See also reactance, inductance. For a practical layman's introduction, see nominal impedance.

If the applied voltage is constant, capacitors act like insulators and inductors act like conductors; the impedance is then due to resistors alone and is a real number equal to the component's **resistance** *R*.

If the applied voltage is changing over time (as in an AC circuit), then the component may affect both the phase and the amplitude of the current, due to inductors and capacitors inside the component. In this case, the impedance is a complex number (this is a mathematically convenient way of describing the amplitude ratio and the phase difference together in a single number). It is composed of the resistance *R*, the **inductive reactance** *X*_{L} and the **capacitive reactance** *X*_{C} according to the formula

- .

If the applied voltage is periodically changing with a fixed frequency *f*, according to a sine curve, it is represented as the real part of a function of the form

If the voltage is not a sine curve of fixed frequency, then one first has to perform Fourier analysis to find the signal components at the various frequencies. Each one is then represented as the real part of a complex function as above and divided by the impedance at the respective frequency. Adding the resulting current components yields a function *i*(*t*) whose real part is the current.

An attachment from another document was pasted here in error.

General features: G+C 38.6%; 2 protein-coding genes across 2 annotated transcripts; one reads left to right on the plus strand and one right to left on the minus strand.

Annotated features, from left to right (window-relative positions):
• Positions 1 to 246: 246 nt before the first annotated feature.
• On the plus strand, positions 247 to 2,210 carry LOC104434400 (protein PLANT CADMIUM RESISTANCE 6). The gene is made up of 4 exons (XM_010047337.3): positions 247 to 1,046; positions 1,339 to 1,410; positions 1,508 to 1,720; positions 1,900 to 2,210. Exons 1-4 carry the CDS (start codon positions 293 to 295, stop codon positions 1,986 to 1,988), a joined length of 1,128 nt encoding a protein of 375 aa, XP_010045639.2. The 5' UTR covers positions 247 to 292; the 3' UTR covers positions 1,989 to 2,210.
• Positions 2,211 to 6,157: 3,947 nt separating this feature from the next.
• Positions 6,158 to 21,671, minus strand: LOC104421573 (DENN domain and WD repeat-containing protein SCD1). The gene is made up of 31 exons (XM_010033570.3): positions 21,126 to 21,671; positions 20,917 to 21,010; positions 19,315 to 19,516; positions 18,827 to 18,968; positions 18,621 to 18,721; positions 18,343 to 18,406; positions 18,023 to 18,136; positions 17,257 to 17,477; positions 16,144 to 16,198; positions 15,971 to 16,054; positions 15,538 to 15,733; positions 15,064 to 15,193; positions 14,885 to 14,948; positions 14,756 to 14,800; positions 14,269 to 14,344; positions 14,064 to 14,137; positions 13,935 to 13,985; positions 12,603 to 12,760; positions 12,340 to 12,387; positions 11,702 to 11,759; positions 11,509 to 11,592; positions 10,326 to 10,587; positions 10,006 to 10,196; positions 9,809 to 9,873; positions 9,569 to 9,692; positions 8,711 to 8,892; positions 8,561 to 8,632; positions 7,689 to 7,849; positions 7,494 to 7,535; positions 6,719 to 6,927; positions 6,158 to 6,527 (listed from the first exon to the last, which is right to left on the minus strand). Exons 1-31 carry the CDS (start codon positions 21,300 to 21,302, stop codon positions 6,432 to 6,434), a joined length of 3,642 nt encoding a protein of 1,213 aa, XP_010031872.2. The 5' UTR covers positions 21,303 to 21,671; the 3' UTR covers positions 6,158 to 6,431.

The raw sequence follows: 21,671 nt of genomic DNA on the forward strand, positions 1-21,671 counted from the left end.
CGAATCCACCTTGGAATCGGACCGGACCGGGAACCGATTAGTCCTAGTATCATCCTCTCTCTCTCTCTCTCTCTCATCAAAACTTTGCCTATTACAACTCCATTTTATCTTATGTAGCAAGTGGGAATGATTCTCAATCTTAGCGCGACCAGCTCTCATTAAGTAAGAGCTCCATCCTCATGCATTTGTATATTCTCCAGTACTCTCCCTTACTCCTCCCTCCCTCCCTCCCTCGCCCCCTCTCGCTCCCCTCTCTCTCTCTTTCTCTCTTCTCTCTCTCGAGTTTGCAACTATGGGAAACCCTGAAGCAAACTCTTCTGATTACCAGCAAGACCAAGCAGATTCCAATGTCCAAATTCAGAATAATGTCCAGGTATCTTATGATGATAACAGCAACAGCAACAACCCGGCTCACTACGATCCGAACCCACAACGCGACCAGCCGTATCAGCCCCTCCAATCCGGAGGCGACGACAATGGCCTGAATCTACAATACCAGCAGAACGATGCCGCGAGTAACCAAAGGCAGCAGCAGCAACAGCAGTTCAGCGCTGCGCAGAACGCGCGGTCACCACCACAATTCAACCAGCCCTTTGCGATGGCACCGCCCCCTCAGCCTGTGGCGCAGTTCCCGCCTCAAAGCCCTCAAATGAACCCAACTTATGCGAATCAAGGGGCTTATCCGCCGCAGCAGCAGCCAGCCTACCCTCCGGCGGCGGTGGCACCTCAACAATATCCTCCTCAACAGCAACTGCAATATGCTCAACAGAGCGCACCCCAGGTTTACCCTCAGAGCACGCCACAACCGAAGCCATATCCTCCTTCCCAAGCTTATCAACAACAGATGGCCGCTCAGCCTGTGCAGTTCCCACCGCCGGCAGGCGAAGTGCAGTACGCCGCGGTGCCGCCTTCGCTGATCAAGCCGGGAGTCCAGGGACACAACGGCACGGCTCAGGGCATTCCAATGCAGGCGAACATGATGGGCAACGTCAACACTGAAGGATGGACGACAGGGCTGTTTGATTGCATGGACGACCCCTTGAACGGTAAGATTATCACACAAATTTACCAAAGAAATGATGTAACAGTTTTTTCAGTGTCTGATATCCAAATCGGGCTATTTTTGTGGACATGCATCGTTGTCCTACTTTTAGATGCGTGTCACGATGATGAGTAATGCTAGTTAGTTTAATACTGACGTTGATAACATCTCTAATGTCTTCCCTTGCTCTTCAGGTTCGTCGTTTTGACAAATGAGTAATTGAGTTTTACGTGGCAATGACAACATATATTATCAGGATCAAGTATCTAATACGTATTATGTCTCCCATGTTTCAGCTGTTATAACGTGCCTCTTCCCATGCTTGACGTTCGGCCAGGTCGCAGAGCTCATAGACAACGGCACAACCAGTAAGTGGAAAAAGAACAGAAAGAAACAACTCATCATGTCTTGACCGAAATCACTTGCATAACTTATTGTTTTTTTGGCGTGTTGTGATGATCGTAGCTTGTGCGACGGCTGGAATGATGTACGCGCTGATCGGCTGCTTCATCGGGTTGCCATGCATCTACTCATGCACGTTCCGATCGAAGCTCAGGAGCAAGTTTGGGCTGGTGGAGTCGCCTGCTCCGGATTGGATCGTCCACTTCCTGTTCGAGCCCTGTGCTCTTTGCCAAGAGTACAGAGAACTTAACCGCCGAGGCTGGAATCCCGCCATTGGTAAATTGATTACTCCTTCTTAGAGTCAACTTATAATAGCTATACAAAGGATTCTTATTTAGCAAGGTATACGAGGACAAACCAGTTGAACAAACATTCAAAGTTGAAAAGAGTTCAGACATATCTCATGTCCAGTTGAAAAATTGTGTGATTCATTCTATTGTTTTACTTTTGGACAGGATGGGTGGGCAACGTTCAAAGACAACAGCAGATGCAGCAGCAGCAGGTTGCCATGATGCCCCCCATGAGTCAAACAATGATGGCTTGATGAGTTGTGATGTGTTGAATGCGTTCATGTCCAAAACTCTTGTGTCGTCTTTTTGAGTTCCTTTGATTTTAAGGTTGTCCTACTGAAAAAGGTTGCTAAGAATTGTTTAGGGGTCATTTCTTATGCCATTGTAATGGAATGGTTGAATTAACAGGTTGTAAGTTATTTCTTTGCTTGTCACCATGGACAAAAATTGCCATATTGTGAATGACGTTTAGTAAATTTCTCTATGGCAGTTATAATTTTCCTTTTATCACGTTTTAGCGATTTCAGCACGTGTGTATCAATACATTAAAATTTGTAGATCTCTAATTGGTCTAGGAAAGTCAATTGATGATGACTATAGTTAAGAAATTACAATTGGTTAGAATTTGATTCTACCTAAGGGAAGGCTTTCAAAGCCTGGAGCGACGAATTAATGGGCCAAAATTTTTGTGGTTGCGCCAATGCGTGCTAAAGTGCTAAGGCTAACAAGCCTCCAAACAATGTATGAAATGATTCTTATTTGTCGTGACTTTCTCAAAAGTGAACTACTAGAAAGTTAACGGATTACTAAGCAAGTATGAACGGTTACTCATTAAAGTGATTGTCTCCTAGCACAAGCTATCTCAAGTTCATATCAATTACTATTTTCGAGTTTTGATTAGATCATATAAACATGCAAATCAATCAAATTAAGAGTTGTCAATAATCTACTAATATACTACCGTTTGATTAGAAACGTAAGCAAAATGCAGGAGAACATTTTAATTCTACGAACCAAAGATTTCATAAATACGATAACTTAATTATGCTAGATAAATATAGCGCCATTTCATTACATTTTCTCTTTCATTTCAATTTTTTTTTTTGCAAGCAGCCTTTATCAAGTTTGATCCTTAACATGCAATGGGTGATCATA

The notion of impedance can be useful even when the voltage/current is normally constant (as in many DC circuits), in order to study what happens at the instant when the constant voltage is switched on or off: generally, inductors cause the change in current to be gradual, while capacitors can cause large peaks in current.

If the internal structure of a component is known, its impedance can be computed using the same laws that are used for resistances: the total impedance of subcomponents connected in series is the sum of the subcomponents' impedances; the reciprocal of the total impedance of subcomponents connected in parallel is the sum of the reciprocals of the subcomponents' impedances. These simple rules are the main reason for using the formalism of complex numbers.

Often it is enough to know only the magnitude of the impedance:

When fitting components together to carry electromagnetic signals, it is important to match impedance, which can be achieved with various matching devices. Failing to do so is known as impedance mismatch and results in signal loss.

For example, a conventional radio frequency antenna for carrying broadcast television in North America was standardized to 300 ohms, using balanced, unshielded, flat wiring. However cable television systems introduced the use of 75 ohm unbalanced, shielded, circular wiring, which could not be plugged into most TV sets of the era. To use the newer wiring on an older TV, small devices known as *baluns* were widely available. Today most TVs simply standardize on 75-ohm feeds instead.

Further reading:

- Wave impedance
- Characteristic impedance
- Balance return loss
- Balancing network
- Bridging loss
- Forward echo
- Loading
- Log-periodic antenna
- Physical constants
- Reflection coefficient
- Reflection loss
- Resonance
- Return loss
- Sensitivity
- Signal reflection
- Standing wave
- Time-domain reflectometer
- Voltage standing wave ratio

In complete analogy to the electrical impedance discussed here, one also defines acoustic impedance, a complex number which describes how a medium absorbs sound by relating the amplitude and phase of an applied sound pressure to the amplitude and phase of the resulting sound flux.